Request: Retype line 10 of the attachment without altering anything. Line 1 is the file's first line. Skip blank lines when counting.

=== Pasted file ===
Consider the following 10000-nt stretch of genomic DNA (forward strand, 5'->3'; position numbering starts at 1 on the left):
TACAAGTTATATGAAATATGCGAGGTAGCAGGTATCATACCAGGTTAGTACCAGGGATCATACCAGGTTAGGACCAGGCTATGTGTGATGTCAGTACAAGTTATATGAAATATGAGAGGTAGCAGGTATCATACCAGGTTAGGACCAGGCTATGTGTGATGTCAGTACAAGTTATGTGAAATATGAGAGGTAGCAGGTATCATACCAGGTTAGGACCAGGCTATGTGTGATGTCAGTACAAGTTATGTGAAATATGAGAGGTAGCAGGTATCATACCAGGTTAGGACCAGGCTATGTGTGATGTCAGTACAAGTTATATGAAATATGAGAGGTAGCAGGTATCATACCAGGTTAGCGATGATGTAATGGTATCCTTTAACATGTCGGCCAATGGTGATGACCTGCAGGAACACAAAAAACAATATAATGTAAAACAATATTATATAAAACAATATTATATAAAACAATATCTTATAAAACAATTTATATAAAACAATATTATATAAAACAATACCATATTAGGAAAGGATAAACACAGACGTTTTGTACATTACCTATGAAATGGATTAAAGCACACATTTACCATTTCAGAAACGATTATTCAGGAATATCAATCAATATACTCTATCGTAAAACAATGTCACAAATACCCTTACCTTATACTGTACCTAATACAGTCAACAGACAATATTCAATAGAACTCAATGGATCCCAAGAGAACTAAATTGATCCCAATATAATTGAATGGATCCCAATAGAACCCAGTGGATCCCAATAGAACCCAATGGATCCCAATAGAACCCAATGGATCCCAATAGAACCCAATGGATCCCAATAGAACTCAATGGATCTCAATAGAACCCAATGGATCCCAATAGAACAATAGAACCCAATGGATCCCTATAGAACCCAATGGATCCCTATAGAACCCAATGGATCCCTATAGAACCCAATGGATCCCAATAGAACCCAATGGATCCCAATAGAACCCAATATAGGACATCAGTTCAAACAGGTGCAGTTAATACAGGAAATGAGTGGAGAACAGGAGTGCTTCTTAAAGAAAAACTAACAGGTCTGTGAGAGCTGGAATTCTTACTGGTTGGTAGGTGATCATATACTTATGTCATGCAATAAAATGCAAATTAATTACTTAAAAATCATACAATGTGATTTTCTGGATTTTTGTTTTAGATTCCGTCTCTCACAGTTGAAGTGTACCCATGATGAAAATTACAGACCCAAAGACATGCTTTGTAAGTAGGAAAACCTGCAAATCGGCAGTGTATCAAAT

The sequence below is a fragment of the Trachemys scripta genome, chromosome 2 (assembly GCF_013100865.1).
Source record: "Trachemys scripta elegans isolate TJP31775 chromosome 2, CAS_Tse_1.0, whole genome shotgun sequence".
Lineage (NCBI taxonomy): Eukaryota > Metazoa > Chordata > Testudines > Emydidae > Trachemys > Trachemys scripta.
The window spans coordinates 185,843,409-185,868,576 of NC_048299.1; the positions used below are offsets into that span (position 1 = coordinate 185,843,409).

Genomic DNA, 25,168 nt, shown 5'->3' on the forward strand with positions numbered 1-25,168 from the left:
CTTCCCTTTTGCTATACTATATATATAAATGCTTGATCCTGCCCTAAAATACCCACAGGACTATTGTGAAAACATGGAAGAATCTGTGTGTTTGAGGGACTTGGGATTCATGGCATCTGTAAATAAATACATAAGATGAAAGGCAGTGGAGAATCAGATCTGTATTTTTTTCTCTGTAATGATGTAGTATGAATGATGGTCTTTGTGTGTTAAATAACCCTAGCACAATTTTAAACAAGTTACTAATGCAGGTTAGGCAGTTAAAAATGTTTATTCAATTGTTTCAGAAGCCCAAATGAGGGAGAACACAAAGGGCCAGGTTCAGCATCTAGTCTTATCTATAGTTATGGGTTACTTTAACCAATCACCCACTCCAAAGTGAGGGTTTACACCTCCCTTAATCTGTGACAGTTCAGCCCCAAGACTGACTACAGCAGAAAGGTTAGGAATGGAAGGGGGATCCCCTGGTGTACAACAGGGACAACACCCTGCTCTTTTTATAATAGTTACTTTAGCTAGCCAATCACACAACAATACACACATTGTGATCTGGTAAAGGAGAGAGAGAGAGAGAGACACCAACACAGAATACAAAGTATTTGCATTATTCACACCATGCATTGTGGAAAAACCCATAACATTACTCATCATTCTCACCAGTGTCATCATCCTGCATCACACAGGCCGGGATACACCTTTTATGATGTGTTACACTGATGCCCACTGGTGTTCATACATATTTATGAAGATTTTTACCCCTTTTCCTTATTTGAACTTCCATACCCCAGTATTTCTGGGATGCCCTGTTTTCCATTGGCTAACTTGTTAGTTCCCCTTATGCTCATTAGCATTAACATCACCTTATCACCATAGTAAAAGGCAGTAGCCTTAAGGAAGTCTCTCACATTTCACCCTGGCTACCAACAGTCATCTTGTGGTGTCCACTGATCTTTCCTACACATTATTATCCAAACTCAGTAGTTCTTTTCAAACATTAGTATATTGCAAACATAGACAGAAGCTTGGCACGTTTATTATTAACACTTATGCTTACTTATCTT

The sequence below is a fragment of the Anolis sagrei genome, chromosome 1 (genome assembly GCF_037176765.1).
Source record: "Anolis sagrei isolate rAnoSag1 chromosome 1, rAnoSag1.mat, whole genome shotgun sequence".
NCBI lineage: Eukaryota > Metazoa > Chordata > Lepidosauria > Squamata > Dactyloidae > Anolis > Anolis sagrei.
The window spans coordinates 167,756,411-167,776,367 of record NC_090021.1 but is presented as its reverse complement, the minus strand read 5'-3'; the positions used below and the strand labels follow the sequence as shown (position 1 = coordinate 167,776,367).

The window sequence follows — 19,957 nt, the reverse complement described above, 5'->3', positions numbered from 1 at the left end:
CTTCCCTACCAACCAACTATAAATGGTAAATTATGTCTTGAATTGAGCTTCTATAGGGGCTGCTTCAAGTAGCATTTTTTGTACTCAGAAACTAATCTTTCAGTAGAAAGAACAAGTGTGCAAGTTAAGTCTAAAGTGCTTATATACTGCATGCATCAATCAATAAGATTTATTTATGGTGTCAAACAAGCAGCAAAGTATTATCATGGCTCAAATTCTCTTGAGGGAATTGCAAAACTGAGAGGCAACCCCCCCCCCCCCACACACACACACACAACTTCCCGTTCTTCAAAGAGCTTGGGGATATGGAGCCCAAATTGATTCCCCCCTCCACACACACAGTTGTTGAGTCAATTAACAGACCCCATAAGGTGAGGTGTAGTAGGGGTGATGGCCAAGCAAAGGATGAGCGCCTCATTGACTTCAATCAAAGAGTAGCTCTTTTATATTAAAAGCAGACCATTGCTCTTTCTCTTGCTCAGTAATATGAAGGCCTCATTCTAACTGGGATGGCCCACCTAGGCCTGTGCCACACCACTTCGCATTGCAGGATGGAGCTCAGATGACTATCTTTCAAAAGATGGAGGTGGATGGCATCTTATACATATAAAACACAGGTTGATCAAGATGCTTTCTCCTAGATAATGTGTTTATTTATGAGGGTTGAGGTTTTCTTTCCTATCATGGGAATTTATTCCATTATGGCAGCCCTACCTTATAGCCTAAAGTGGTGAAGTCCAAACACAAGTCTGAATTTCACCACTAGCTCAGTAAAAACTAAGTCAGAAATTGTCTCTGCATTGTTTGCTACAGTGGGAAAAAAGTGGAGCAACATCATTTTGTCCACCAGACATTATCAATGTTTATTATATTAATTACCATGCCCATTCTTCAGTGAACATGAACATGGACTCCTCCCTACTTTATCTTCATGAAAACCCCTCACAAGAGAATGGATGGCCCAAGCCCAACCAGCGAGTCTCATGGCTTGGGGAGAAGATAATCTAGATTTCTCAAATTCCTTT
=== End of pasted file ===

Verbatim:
Source record: "Anolis sagrei isolate rAnoSag1 chromosome 1, rAnoSag1.mat, whole genome shotgun sequence".